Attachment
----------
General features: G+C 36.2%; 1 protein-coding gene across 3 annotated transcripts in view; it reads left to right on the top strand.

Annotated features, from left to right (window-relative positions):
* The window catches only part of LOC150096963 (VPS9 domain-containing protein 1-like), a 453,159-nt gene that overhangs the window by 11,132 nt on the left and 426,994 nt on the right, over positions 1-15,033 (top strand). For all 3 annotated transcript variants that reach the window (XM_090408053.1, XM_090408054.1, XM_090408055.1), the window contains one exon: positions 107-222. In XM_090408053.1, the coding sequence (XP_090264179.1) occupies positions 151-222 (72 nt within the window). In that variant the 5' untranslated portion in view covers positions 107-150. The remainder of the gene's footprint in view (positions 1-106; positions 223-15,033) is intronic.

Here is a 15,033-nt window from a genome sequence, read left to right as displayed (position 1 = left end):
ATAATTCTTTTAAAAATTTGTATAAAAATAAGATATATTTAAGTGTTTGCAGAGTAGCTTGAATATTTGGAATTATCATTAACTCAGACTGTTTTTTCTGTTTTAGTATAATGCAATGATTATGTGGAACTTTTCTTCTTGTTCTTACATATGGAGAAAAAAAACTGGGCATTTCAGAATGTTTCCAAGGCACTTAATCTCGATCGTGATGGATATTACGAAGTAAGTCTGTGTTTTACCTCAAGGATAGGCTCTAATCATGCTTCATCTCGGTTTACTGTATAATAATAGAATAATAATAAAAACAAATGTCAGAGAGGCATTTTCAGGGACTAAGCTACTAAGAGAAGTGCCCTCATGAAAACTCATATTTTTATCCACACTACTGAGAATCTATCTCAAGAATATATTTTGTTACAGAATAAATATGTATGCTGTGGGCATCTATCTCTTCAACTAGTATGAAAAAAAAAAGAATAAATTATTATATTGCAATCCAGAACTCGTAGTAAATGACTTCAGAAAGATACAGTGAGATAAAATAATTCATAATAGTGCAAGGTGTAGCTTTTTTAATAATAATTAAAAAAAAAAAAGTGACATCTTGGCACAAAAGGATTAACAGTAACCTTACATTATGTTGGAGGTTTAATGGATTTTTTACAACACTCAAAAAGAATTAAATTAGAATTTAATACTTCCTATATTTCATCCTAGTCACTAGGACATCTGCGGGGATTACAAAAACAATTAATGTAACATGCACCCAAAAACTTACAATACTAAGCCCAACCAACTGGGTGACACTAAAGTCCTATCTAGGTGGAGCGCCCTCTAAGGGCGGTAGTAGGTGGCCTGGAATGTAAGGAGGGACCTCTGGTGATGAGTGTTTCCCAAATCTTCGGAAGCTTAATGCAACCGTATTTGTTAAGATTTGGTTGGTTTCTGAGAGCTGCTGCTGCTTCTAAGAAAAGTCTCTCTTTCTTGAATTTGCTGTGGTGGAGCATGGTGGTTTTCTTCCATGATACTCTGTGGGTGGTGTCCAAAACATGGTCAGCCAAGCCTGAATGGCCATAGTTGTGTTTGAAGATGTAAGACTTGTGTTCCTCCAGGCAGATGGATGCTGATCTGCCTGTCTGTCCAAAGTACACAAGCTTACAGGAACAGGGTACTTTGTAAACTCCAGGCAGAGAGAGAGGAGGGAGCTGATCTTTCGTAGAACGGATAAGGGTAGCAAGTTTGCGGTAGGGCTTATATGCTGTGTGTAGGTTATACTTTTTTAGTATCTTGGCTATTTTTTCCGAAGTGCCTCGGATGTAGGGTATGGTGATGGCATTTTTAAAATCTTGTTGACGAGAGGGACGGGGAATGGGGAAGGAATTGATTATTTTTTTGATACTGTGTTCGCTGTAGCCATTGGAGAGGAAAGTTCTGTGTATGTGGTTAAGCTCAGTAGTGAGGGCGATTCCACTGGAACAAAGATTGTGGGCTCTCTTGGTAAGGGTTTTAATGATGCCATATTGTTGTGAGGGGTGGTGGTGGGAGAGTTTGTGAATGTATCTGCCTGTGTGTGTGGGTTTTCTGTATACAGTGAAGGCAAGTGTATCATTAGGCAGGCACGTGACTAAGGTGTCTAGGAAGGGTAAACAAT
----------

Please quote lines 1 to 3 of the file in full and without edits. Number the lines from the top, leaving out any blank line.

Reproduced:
General features: G+C 36.2%; 1 protein-coding gene across 3 annotated transcripts in view; it reads left to right on the top strand.

Annotated features, from left to right (window-relative positions):
* The window catches only part of LOC150096963 (VPS9 domain-containing protein 1-like), a 453,159-nt gene that overhangs the window by 11,132 nt on the left and 426,994 nt on the right, over positions 1-15,033 (top strand). For all 3 annotated transcript variants that reach the window (XM_090408053.1, XM_090408054.1, XM_090408055.1), the window contains one exon: positions 107-222. In XM_090408053.1, the coding sequence (XP_090264179.1) occupies positions 151-222 (72 nt within the window). In that variant the 5' untranslated portion in view covers positions 107-150. The remainder of the gene's footprint in view (positions 1-106; positions 223-15,033) is intronic.